Click For Photo: http://en.es-static.us/upl/2018/06/human-ancestor-mammal-300x200.jpg
Detailed artistic reconstruction of an ancestral placental mammal living during the Age of Dinosaurs 66 million years ago, showing teeth adapted to capturing and eating insects. Image via Carl Buell.
The distant ancestors of all mammals – small, furry creatures that scurried around the feet of the dinosaurs 66 million years ago – were mostly insect-eaters. The genes for the special enzymes that enabled them to digest insects are still hanging around in nearly all mammal genomes today – including our human genome. That’s according to a new analysis of the genomes of 107 different species of mammals, published May 16, 2018, in the peer-reviewed journal Science Advances.
Study - Author - Christopher - Emerling - Fellow
Study author Christopher Emerling is a postdoctoral fellow at University of California, Berkeley. Emerling said that even animals like tigers and seals that would never touch an insect have non-functional pieces of these genes sitting in their chromosomes, betraying their ancient ancestors’ diet. He said:
One of the coolest things is, if you look at humans, at Fido your dog, Whiskers your cat, your horse, your cow; pick any animal, generally speaking, they have remnants in their genomes of a time when mammals were small, probably insectivorous and running around when dinosaurs were still roaming Earth.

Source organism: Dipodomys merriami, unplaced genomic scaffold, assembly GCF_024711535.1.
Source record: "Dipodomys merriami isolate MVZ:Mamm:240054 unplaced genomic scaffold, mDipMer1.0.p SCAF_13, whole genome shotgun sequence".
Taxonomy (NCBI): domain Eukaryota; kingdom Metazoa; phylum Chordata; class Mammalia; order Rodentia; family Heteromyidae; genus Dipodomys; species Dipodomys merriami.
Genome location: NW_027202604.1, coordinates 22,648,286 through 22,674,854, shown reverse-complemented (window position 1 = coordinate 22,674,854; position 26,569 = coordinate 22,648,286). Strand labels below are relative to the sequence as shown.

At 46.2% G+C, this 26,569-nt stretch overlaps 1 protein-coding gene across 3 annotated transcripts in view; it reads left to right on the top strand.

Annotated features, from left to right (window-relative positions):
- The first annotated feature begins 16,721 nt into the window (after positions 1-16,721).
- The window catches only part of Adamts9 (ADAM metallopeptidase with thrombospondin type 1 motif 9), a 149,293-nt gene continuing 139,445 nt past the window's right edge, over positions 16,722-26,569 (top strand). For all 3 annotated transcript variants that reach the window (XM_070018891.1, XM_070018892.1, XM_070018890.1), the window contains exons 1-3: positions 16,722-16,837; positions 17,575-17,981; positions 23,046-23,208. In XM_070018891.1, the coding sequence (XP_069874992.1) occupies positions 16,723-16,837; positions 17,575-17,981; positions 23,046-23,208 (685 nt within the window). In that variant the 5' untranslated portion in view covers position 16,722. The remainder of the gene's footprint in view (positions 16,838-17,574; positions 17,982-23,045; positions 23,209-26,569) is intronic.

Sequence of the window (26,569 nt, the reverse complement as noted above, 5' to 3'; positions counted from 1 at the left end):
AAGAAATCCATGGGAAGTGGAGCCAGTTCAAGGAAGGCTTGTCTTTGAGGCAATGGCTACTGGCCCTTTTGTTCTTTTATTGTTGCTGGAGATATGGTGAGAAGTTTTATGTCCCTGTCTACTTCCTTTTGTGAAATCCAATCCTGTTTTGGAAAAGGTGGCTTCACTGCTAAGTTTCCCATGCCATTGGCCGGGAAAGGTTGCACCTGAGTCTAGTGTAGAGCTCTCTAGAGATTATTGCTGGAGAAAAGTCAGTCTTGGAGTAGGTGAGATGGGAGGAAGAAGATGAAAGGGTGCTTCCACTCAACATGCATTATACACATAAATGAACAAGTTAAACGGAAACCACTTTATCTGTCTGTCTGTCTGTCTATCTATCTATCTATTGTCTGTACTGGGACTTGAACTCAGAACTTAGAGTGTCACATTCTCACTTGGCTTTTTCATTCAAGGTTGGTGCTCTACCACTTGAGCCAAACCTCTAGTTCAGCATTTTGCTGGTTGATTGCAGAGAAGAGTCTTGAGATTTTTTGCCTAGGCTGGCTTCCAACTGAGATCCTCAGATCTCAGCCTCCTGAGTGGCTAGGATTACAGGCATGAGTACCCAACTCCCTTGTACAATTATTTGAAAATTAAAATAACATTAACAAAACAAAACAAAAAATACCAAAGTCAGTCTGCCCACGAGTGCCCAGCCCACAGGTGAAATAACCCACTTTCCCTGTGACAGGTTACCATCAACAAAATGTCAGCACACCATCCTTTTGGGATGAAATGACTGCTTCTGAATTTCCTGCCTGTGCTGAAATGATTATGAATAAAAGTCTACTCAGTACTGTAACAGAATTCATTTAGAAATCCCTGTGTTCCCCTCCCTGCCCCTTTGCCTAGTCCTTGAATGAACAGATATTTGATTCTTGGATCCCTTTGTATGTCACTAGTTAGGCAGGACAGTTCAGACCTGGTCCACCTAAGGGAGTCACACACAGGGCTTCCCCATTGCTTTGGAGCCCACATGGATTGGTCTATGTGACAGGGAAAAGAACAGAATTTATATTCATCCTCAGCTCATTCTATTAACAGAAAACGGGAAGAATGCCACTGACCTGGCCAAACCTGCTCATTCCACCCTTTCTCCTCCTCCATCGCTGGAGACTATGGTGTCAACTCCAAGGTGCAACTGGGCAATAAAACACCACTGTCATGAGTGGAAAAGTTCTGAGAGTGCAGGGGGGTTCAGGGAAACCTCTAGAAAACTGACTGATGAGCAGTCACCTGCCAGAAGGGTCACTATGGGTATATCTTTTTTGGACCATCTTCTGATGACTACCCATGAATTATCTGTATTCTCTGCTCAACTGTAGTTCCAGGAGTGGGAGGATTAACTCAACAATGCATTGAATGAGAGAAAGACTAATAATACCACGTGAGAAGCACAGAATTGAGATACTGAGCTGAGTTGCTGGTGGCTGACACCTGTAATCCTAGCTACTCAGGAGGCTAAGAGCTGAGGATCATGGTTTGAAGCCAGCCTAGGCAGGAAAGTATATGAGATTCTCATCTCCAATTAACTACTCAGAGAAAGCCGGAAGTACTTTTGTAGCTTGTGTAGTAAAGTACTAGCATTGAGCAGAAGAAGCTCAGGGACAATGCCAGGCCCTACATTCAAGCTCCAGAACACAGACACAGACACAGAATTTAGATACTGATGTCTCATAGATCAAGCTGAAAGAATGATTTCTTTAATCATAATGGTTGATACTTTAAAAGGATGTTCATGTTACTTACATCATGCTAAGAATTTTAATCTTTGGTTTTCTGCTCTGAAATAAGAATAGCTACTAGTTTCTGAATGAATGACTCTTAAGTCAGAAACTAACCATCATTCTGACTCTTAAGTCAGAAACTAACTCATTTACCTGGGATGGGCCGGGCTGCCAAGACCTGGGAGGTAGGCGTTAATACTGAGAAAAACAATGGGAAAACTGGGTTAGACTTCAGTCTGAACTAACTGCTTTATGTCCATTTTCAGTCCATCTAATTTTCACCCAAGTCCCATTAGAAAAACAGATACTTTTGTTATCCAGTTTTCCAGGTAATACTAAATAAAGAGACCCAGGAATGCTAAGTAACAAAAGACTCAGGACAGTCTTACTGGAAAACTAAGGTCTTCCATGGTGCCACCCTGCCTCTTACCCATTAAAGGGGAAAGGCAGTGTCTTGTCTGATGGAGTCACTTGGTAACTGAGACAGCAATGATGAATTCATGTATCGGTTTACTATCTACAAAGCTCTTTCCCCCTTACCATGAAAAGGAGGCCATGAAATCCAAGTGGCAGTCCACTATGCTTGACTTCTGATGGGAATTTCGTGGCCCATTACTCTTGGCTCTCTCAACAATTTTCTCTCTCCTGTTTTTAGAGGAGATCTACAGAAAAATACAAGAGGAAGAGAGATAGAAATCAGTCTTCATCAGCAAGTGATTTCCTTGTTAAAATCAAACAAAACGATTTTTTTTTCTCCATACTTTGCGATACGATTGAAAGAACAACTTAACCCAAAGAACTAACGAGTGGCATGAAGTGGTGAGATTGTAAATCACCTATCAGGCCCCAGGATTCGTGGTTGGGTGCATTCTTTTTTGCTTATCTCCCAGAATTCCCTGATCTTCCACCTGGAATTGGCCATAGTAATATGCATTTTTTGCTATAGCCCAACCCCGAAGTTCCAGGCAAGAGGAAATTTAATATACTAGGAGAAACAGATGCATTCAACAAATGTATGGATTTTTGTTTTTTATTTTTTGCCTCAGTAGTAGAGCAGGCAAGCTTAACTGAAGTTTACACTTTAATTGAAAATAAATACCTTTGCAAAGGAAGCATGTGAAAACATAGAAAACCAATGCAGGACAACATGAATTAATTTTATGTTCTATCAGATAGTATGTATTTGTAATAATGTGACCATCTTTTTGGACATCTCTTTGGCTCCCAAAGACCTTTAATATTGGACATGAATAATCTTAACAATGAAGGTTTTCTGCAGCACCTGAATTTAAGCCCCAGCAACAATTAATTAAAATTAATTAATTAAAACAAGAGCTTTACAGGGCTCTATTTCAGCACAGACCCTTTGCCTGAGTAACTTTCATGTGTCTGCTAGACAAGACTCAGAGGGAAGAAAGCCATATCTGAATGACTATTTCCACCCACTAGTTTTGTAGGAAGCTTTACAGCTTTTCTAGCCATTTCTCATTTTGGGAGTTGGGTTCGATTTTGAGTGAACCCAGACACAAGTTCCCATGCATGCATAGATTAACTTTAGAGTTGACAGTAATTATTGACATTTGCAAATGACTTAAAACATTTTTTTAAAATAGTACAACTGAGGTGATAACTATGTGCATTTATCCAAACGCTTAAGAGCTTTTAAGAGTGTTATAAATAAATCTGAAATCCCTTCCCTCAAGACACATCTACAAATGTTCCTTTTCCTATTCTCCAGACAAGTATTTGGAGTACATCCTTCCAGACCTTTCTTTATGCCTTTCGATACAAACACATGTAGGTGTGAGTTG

Signature - Genome - Time - Group - Organisms
It is a signature in your genome that says, once upon a time you were not the dominant group of organisms on Earth. By looking at our genomes, we are looking at this ancestral past and a lifestyle that we don’t even live with anymore.
The genetic evidence corroborates the conclusions paleontologists reached years ago based on the shapes of fossils and teeth from early mammals. Emerling said:
Essence - Genomes - Story - Fossils - Animals
In essence, we are looking at genomes and they are telling the same story as the fossils: that we think these animals were insectivorous and then dinosaurs went extinct. After the demise of these...
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